How to Use the Earthquake Travel Time Graph (Page 11 of the Earth Science Reference Tables).

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How to Use the Earthquake Travel Time Graph (Page 11 of the Earth Science Reference Tables). The graph on page 11 can be used to find several different variables. Let’s start with:. TRAVEL TIME or DISTANCE from EPICENTER (Given one, find the other).

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How to Use the Earthquake Travel Time Graph (Page 11

of the Earth Science Reference Tables).

The graph on page 11 can be used to find several different variables. Let’s

TRAVEL TIME or DISTANCE from EPICENTER (Given one, find the other)

Sample Problem: A seismic station is 3000 kilometers from the epicenter of an

earthquake. How long will it take P waves from this earthquake to reach the

seismic station?

You must always ask yourself two questions:

1) What information do I have?

3000 kilometers from the epicenter

2) What information am I looking for? If you don’t know what you’re looking for

it’s very unlikely that you’ll find it!

How long (time)

We know the distance (3000km)

We’re trying to find the time it will

take P waves to travel this distance.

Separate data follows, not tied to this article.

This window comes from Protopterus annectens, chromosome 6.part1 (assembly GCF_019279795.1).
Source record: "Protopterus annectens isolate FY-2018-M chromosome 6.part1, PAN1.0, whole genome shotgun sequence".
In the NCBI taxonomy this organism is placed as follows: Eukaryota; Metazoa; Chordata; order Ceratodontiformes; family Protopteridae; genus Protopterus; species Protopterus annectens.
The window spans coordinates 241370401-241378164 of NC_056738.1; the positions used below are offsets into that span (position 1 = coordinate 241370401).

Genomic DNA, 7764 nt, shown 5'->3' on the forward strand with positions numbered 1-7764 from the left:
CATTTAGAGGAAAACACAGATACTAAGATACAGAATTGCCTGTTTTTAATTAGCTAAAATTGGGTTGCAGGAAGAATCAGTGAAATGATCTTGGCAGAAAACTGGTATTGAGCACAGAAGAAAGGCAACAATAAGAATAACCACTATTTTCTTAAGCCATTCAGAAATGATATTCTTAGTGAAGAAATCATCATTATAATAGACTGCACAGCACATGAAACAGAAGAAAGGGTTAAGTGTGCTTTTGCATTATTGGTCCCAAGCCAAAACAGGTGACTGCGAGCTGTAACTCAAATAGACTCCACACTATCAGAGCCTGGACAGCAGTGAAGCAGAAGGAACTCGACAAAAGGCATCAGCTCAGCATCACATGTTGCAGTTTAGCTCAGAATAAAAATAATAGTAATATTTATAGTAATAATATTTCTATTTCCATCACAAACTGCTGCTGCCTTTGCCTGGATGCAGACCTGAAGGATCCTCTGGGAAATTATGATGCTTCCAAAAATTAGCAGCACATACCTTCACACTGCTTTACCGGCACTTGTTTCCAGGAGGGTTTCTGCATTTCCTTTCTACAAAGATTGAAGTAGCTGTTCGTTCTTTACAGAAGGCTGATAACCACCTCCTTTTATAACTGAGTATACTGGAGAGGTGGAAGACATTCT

Find 3 (really 3000km) on the bottom

axis and, using a straight edge

(a ruler) draw a line up to meet the

P wave line.

Now, using the ruler, draw a line over

to the left axis and read the travel

time: 5 minutes and 40 seconds.

Notice that each small box is worth

20 seconds.

Now try the same problem in reverse:

It takes P waves 5 minutes and 40

seconds to travel from an epicenter

to a seismic station. How far is the

seismic station from the epicenter?

We know the P wave travel time:

5 minutes and 40 seconds.

We are trying to find the distance

between the epicenter and the

seismic station.

Using a ruler, draw a line from the

time (5:40) to the P wave line.

Now draw a line straight down to

the bottom axis and read the

distance.............

3000 kilometers!

All of these problems are the same.

Given the time, find the distance.

Given the distance, find the time.

And it doesn’t matter whether you

are given P or S wave travel time

as long as you are careful to use

the correct line and, most important:

TAKE THE TIME TO BE CAREFUL AND ACCURATE!

Let’s take this one step further. A seismic station is 3000 km from the epicenter of an earthquake. If P waves from that quake arrive at the station at 4:25:40 PM (4 hours, 25 minutes and 40 seconds), at what time did the earthquake occur?

We do exactly the same thing we